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Tuesday, June 11, 2013

Adding Humor to Your Story: Feelings of Superiority

Your characters can add humor when they're feeling superior to others and not quite pulling it off as well as they think.

Jack Burns (played by Robert DeNiro) has feelings of superiority in Meet the Parents, Meet the Fockers, and Little Fockers, which get him and everyone around him into one misunderstanding after another with comedic results. It finally escalates to the point where, in Meet the Fockers, Bernie Focker (Dustin Hoffman) exclaims, “Wait a minute. DNA scans, truth serum, who the hell are you, Jack Burns?” When Jack finally confesses he’s retired from the CIA, Bernie simply throws his hands up and replies, “Oh, well, yeah, sure, that makes sense.”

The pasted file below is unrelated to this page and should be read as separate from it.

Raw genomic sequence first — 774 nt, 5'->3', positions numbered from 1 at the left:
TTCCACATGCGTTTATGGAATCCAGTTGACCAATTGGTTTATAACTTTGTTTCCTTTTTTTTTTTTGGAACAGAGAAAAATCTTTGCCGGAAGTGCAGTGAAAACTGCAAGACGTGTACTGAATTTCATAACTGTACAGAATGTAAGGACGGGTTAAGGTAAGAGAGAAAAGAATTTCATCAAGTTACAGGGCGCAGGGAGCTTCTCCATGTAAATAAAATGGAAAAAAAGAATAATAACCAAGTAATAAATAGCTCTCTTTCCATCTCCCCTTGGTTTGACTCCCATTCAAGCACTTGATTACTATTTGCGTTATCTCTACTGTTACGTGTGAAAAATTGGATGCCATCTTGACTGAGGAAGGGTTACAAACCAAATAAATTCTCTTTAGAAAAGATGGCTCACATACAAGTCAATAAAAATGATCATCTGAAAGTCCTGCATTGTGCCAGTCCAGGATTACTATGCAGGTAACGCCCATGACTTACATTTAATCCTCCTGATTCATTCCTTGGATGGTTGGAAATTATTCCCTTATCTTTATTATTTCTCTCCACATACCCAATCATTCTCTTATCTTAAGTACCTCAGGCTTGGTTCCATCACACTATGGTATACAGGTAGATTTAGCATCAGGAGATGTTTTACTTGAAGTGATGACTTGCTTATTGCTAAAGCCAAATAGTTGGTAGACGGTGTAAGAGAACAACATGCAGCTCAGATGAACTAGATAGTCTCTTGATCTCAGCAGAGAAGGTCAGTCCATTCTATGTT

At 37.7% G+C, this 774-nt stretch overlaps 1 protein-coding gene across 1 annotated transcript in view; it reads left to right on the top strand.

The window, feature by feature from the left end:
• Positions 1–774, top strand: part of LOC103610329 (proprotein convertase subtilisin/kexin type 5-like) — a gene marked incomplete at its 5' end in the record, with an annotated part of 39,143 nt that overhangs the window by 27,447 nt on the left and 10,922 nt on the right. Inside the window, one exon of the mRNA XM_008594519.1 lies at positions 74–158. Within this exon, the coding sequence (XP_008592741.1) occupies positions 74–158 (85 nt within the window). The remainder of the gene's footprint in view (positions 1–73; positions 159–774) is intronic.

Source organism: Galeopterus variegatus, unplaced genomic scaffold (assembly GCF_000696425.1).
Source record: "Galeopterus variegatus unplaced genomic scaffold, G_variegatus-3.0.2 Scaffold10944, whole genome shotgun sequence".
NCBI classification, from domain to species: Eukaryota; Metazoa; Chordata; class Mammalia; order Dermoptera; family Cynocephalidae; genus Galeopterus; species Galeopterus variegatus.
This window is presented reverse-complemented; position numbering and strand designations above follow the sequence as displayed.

The Office is full of examples of Feelings of Superiority (mostly from Michael--played by Steve Carrell). But check out how Dwight explains his immune system:


You can make the argument as ridiculous as you want ("Why would you want to raise your cholesterol?" "So I can lower it.") as long as your character believes it and stands behind it.


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